Living Bird Magazine
Mew GullLarus canus
- ORDER: Charadriiformes
- FAMILY: Laridae
One of the smallest of the "white-headed" gulls, the Mew Gull is common along Pacific Coast beaches in winter. It also occurs in Eurasia, where it is known at the "Common Gull."More ID Info
- Gaviota Cana (Spanish)
- Goéland cendré (French)
- Cool Facts
- The Mew Gull has an extensive breeding range, with three distinct forms that are sometimes considered different species. The European form, known as the "Common Gull" has less white in the wingtips than the American form, or "Short-billed Gull," and its first-year plumage is much paler. The eastern Asian form known as "Kamchatka Gull" is larger, with a larger bill, and pale yellow eyes.
- Although the Mew Gull is a common bird along the Pacific Coast, it is a rarity in the East. Birds that appear along the Atlantic Coast are likely to be from Europe.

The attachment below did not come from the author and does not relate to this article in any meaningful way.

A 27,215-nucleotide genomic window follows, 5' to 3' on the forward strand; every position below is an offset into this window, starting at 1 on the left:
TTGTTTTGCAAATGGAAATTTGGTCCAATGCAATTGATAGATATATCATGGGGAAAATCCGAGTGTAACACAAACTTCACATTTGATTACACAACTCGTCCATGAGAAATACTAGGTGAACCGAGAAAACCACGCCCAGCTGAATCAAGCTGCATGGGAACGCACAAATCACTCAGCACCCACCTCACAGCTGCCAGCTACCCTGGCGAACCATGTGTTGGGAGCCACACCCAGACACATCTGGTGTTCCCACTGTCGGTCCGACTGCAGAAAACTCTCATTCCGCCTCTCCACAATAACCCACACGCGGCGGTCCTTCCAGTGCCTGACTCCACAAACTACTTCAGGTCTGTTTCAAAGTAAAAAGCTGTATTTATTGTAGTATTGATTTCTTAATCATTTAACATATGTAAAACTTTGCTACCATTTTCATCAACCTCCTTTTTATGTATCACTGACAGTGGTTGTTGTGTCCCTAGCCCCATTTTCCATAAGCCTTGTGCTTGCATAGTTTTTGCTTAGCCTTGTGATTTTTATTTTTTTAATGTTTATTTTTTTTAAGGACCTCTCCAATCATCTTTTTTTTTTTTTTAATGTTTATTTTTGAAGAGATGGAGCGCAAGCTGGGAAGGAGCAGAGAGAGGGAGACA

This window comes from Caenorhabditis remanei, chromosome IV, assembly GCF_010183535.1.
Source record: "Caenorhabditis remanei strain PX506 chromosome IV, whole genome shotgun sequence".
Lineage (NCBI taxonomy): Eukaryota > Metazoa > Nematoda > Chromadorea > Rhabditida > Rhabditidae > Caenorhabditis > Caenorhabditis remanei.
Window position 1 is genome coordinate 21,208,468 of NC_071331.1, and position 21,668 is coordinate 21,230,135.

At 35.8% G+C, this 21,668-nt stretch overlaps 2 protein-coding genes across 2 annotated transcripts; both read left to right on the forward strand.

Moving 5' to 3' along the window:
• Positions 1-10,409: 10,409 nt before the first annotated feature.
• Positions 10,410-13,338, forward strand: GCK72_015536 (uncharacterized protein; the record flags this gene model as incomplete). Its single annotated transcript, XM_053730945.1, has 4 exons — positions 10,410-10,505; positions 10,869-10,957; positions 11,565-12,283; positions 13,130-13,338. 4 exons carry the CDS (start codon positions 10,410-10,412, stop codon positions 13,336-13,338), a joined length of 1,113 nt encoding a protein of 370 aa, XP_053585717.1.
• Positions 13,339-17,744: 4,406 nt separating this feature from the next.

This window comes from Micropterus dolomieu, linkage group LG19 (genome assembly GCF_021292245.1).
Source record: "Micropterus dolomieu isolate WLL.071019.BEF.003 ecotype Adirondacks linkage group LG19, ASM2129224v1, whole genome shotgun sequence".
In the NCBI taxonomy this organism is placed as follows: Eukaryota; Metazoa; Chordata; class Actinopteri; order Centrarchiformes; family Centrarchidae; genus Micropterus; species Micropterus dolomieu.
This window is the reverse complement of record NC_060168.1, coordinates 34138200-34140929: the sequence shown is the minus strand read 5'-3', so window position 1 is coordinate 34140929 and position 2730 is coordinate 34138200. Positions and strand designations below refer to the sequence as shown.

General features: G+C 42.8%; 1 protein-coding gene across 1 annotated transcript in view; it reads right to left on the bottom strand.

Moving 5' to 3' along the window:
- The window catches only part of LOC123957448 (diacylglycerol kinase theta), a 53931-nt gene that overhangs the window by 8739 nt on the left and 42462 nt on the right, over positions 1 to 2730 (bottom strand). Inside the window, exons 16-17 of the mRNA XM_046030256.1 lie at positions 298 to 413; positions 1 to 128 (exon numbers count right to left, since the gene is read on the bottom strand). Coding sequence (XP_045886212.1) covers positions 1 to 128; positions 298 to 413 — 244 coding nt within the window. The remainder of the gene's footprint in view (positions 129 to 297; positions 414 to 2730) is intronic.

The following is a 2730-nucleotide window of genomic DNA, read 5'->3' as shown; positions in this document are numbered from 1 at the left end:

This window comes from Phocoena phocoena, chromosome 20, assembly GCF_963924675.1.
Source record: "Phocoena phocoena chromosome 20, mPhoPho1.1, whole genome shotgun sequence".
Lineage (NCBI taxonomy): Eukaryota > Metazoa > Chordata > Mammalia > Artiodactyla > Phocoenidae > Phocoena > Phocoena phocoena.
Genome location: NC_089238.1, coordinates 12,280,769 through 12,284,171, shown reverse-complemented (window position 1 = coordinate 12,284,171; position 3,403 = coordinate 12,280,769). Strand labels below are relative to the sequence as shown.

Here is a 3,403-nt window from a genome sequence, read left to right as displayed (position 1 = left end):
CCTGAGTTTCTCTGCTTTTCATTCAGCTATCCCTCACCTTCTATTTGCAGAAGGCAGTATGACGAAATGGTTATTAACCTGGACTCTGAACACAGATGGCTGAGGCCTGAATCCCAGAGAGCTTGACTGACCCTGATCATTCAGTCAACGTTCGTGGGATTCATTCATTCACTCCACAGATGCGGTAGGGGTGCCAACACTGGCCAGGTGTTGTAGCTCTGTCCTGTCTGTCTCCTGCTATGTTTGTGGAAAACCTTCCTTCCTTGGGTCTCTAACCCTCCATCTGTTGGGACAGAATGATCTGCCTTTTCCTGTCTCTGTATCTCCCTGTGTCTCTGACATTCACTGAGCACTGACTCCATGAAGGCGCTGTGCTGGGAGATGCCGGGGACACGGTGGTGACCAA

- The Mew Gull is the only "white-headed" gull that regularly uses trees for nesting.
- The European form of the Mew Gull, the "Common Gull," closely resembles the American form in adult plumage, but the two forms differ more in juvenile and first winter plumages. The American form is all dirty gray, with a mostly dark brown tail and dusky wings. The European form is much more black and white, with a paler head and underparts, a white rump and upper tail, a black band on the tip of the tail, blackish wingtips, and a dark line along the back of the wing (the secondaries).
- The oldest recorded mew Gull was at least 20 years, 8 months old when it was found in British Columbia in 2007. It had been banded in Alaska in 1986.